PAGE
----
Anchor placement and subsequent movement in a mesh kit with self-fixating tips: 6-month follow-up of a prospective cohort
Article first published online: 13 JAN 2014
© 2014 Royal College of Obstetricians and Gynaecologists
BJOG: An International Journal of Obstetrics & Gynaecology
Volume 121, Issue 5, pages 634–640, April 2014
How to Cite
Anchor placement and subsequent movement in a mesh kit with self-fixating tips: 6-month follow-up of a prospective cohort. BJOG 2014;121:634–640., , , , , , , .
- Issue published online: 18 MAR 2014
- Article first published online: 13 JAN 2014
- Manuscript Accepted: 8 OCT 2013
- Cook Medical
- Novo Nordisk and Astellas
- Johnson & Johnson and Boston Scientific
- vaginal mesh
To describe the initial placement of Elevate single-incision mesh kit device tips relative to the sacrospinous ligament, and to measure tip movement over a 6-month period from initial placement.
Tertiary care urogynaecology centre in Calgary, Canada.
Women electing for surgical management of anterior vaginal wall prolapse.
Ten women underwent anterior prolapse repair using the Elevate single-incision mesh kit with a metallic fiducial marker attached to the tips of the surgical device. Women were imaged by magnetic resonance imaging (MRI) within 48 hours of surgery, and again 6 months later to investigate the position of the device tips and change ≥4 mm over the 6-month postoperative period.
Main outcome measure(s)
Position of self-fixating tips within 48 hours of surgery, and at six months post-operative.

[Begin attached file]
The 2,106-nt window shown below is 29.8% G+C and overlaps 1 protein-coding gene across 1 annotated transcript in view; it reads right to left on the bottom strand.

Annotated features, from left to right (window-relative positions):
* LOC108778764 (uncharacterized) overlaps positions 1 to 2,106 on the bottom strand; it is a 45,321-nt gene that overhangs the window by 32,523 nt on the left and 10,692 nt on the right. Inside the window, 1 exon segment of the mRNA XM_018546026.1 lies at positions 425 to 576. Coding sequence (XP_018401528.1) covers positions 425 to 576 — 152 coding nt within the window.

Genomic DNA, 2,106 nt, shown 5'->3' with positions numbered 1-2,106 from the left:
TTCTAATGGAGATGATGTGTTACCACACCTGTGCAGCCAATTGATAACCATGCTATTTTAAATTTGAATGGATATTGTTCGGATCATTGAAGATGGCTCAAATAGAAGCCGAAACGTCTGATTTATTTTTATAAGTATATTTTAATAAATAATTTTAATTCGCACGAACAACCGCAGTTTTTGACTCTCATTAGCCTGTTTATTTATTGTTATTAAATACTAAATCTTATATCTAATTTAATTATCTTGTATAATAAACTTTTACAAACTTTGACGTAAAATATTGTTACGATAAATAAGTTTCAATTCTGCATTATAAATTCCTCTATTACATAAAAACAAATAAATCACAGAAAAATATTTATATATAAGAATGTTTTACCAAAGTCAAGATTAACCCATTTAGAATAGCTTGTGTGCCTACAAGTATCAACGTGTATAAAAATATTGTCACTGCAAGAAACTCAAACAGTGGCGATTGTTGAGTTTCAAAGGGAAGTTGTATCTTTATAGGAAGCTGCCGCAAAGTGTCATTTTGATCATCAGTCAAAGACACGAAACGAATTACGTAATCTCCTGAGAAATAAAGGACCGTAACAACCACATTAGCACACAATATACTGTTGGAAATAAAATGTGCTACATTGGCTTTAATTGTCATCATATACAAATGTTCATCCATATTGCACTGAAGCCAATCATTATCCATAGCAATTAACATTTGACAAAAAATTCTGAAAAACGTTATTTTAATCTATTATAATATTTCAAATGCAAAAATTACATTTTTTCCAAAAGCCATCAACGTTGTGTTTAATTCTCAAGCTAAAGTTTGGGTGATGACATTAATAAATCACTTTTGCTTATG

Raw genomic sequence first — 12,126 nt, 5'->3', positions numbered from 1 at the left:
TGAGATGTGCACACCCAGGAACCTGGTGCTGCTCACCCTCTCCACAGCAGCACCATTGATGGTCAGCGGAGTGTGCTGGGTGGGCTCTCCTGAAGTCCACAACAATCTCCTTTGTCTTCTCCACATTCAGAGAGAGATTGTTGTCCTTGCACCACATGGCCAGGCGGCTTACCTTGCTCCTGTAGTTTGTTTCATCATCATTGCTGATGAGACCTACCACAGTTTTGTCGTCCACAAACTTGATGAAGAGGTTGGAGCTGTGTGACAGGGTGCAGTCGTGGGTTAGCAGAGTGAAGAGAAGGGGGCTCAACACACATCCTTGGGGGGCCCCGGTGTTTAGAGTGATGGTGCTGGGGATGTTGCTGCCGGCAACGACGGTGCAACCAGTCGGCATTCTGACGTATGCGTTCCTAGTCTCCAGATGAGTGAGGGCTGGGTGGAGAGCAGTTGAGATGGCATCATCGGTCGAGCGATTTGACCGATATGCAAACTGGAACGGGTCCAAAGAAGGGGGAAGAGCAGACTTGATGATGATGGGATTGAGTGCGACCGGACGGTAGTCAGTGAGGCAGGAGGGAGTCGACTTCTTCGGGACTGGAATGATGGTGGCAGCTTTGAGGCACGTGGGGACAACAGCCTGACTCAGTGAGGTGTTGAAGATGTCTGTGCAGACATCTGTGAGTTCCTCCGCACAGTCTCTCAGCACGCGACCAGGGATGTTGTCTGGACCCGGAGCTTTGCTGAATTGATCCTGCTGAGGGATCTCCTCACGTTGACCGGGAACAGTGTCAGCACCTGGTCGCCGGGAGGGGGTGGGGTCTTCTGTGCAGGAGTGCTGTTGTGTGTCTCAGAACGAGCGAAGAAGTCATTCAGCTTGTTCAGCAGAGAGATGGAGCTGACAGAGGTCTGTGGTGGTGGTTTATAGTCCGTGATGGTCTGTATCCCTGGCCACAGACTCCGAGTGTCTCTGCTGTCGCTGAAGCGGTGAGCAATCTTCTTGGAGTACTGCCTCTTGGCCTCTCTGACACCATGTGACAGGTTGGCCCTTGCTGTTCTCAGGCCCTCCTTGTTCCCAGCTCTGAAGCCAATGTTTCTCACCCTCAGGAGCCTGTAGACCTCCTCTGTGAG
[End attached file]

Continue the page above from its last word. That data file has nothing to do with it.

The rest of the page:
Anchor insertion was directly into the sacrospinous ligament in 10 of 20 insertion points (50%, 95% CI 27–73%). Movement was most often noted in the cranial-caudal direction: a change in location of ≥4 mm was observed for 8/20 anchors (40%, 95% CI 19–64%). Cranial-caudal movement was observed less frequently among sacrospinous anchors than among anchors inserted into other pelvic structures (1/10 versus 7/10, P = 0.020, difference in proportion −60%, 95% CI −94 to −26%). PFDI-20 scores improved statistically significantly by 6 months (P = 0.008, mean change −62.9%, 95% CI −105.1 to −20.7%), but PFIQ-7 scores did not change statistically significantly over the same time period (P = 0.523, mean change −12.4%, 95% CI −54.5 to 29.8%).
The novel self-fixating anchoring tips of this single-incision mesh kit do not reliably anchor into the sacrospinous ligament. The tips have been shown to move with time, although not all cases of anchor movement were associated with recurrent prolapse.